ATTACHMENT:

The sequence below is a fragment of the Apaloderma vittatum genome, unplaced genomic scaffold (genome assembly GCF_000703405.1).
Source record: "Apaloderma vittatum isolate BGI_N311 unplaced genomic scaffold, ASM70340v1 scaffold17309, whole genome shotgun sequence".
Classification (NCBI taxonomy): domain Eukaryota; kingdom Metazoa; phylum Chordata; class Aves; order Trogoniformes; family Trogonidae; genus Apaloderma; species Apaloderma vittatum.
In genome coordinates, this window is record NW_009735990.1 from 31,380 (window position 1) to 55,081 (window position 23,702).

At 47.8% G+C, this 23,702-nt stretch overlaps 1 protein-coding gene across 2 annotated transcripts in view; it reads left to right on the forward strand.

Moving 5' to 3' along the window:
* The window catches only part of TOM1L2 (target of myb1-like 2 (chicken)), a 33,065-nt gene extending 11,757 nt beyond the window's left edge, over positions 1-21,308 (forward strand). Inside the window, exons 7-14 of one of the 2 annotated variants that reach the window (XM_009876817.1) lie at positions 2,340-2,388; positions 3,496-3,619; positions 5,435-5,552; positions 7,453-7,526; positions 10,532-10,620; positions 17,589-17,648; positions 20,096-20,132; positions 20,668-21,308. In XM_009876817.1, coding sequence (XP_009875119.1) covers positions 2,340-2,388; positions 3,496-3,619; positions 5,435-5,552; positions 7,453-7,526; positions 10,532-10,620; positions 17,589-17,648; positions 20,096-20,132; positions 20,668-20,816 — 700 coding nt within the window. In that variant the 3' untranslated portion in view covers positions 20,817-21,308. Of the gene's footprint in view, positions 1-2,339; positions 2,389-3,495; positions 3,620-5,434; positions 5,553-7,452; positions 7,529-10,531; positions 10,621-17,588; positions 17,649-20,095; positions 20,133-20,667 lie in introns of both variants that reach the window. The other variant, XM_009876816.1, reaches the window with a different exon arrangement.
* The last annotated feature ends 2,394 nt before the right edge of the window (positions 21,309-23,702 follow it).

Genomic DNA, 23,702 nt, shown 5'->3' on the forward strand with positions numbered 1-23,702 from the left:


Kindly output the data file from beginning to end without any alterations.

The sequence below is a fragment of the Apaloderma vittatum genome, unplaced genomic scaffold (genome assembly GCF_000703405.1).
Source record: "Apaloderma vittatum isolate BGI_N311 unplaced genomic scaffold, ASM70340v1 scaffold17309, whole genome shotgun sequence".
Classification (NCBI taxonomy): domain Eukaryota; kingdom Metazoa; phylum Chordata; class Aves; order Trogoniformes; family Trogonidae; genus Apaloderma; species Apaloderma vittatum.
In genome coordinates, this window is record NW_009735990.1 from 31,380 (window position 1) to 55,081 (window position 23,702).

At 47.8% G+C, this 23,702-nt stretch overlaps 1 protein-coding gene across 2 annotated transcripts in view; it reads left to right on the forward strand.

Moving 5' to 3' along the window:
* The window catches only part of TOM1L2 (target of myb1-like 2 (chicken)), a 33,065-nt gene extending 11,757 nt beyond the window's left edge, over positions 1-21,308 (forward strand). Inside the window, exons 7-14 of one of the 2 annotated variants that reach the window (XM_009876817.1) lie at positions 2,340-2,388; positions 3,496-3,619; positions 5,435-5,552; positions 7,453-7,526; positions 10,532-10,620; positions 17,589-17,648; positions 20,096-20,132; positions 20,668-21,308. In XM_009876817.1, coding sequence (XP_009875119.1) covers positions 2,340-2,388; positions 3,496-3,619; positions 5,435-5,552; positions 7,453-7,526; positions 10,532-10,620; positions 17,589-17,648; positions 20,096-20,132; positions 20,668-20,816 — 700 coding nt within the window. In that variant the 3' untranslated portion in view covers positions 20,817-21,308. Of the gene's footprint in view, positions 1-2,339; positions 2,389-3,495; positions 3,620-5,434; positions 5,553-7,452; positions 7,529-10,531; positions 10,621-17,588; positions 17,649-20,095; positions 20,133-20,667 lie in introns of both variants that reach the window. The other variant, XM_009876816.1, reaches the window with a different exon arrangement.
* The last annotated feature ends 2,394 nt before the right edge of the window (positions 21,309-23,702 follow it).

Genomic DNA, 23,702 nt, shown 5'->3' on the forward strand with positions numbered 1-23,702 from the left: